David's Blog

Interfacing with the Kraken API in Go

By David Li on 2023-10-11T12:10:48.000Z

Interfacing with the Kraken API in Go

In this article, we’ll explore how to use the Kraken cryptocurrency exchange API with Go (Golang). We will create a simple application that retrieves account balance, places an order, and checks the status of an open order.

Prerequisites

Before getting started, ensure you have the following:

  1. Go installed (version 1.16 or later)
  2. A Kraken account with API keys generated (API Key and Private Key)

Kraken API Overview

The Kraken API allows you to access various features of the platform, including public market data, user-specific data, and trading operations. The API is built on the HTTP protocol and supports RESTful requests.

API documentation can be found here.

Setting Up the Project

Create a new directory for the project, and initialize it as a Go module:

$ mkdir kraken-go
$ cd kraken-go
$ go mod init github.com/yourusername/kraken-go

Installing Required Libraries

We will use the go-kraken library to connect to the Kraken API. This library provides a convenient wrapper around the API and simplifies request and response handling. To install it, run:

$ go get -u github.com/aopoltorzhicky/go_kraken

Getting Account Balance

First, let’s create a function to retrieve the account balance using the Kraken API. Create a new file called `main. and add the following code:

package main

import (
	"fmt"
	"log"

	krakenapi "github.com/aopoltorzhicky/go_kraken"
)

func main() {
	apiKey := "YOUR_API_KEY"
	apiSecret := "YOUR_API_SECRET"

	client := krakenapi.New(apiKey, apiSecret)

	balance, err := client.Balance()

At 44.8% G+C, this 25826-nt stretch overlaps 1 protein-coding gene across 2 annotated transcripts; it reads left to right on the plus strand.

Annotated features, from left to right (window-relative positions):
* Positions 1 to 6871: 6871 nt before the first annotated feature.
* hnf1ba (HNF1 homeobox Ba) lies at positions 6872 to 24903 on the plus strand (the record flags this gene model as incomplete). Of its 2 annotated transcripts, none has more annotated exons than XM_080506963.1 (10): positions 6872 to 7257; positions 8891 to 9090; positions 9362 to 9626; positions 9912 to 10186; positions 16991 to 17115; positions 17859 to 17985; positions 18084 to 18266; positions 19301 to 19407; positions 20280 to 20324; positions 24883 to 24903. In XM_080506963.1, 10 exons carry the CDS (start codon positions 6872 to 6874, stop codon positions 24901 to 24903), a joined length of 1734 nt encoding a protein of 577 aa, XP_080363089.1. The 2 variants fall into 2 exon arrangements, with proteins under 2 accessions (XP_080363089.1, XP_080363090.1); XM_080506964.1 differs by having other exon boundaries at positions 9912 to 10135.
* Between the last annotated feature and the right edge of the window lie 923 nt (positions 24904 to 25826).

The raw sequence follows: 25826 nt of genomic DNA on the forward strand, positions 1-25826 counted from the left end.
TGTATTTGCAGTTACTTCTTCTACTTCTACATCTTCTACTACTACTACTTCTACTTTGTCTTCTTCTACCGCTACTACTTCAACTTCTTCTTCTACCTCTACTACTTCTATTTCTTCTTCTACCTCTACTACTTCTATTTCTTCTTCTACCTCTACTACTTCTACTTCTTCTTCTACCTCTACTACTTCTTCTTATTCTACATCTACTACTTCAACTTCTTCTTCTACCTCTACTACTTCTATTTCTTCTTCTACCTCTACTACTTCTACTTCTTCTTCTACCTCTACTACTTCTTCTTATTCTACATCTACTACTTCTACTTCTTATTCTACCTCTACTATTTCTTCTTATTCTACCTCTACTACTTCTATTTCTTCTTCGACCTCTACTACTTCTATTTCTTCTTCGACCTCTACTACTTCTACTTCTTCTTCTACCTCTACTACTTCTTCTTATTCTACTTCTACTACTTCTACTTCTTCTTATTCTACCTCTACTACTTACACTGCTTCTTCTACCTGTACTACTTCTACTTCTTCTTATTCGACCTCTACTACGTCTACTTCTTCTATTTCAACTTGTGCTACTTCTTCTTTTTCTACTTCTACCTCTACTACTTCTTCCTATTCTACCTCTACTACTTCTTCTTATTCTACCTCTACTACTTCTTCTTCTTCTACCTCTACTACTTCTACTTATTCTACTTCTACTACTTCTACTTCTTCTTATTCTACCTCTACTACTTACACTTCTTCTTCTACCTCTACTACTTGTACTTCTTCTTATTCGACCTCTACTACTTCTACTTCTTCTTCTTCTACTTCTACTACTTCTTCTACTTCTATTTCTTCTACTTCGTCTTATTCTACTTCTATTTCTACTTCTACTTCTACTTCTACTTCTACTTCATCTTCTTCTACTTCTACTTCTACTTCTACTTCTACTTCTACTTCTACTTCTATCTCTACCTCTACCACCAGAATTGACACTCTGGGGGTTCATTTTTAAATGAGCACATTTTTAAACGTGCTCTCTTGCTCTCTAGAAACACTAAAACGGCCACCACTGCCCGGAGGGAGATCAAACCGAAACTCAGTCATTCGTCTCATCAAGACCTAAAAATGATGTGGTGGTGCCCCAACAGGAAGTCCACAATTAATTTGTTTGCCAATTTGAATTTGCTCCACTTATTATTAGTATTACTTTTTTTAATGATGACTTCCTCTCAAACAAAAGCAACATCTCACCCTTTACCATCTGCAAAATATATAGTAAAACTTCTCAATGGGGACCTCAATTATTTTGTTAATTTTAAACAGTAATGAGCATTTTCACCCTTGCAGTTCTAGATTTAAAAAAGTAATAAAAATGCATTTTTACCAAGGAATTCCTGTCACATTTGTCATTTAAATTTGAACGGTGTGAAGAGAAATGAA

if err != nil {
		log.Fatalf("Error retrieving balance: %v", err)
	}

	fmt.Println("Account balance:")
	for currency, amount := range balance {
		fmt.Printf("%s: %s\n", currency, amount)
	}
}

Replace YOUR_API_KEY and YOUR_API_SECRET with your Kraken API key and secret, respectively.

Run the code with `go run main.. The output should display your account balance.

Placing an Order

Let’s extend the code to place an order. In this example, we will place a limit order to buy 0.01 BTC using USD at a specified price. Add the following function to `main.:

func placeOrder(client *krakenapi.KrakenApi, pair string, price, volume float64) (string, error) {
	orderInfo, err := client.AddOrder(pair, "buy", "limit", fmt.Sprintf("%.8f", price), map[string]string{
		"volume": fmt.Sprintf("%.8f", volume),
	})
	if err != nil {
		return "", err
	}

	return orderInfo.TransactionIds[0], nil
}

Next, modify the main function to place an order:

func main() {
	// ... (previous code)

	orderID, err := placeOrder(client, "XBTUSD", 30000, 0.01)
	if err != nil {
		log.Fatalf("Error placing order: %v", err)
	}

	fmt.Printf("Order placed successfully: %s\n", orderID)
}

Run the code again with `go run main.. The output should display your account balance and the placed order’s transaction ID.

Note: Ensure that the specified price and volume are appropriate for your account balance and the current market conditions.

Checking Order Status

Finally, let’s add a function to check the status of an open order. Add the following function to `main.:

func getOrderStatus(client *krakenapi.KrakenApi, orderID string) (string, error) {
	orderInfo, err := client.QueryOrdersInfo(orderID)
	if err != nil {
		return "", err
	}

	order := orderInfo[orderID]
	return order.Status, nil
}

Modify the main function to check the order status:

func main() {
	// ... (previous code)

	status, err := getOrderStatus(client, orderID)
	if err != nil {
		log.Fatalf("Error retrieving order status: %v", err)
	}

	fmt.Printf("Order %s status: %s\n", orderID, status)
}

Run the code again with `go run main.. The output should display your account balance, the placed order’s transaction ID, and its current status.

Conclusion

In this article, we explored how to use the Kraken API with Go toretrieve account balance, place an order, and check the status of an open order. By leveraging the go-kraken library, we were able to simplify the process of interacting with the Kraken API. This example can be extended further to include more advanced trading strategies, portfolio management, and automated trading bots.

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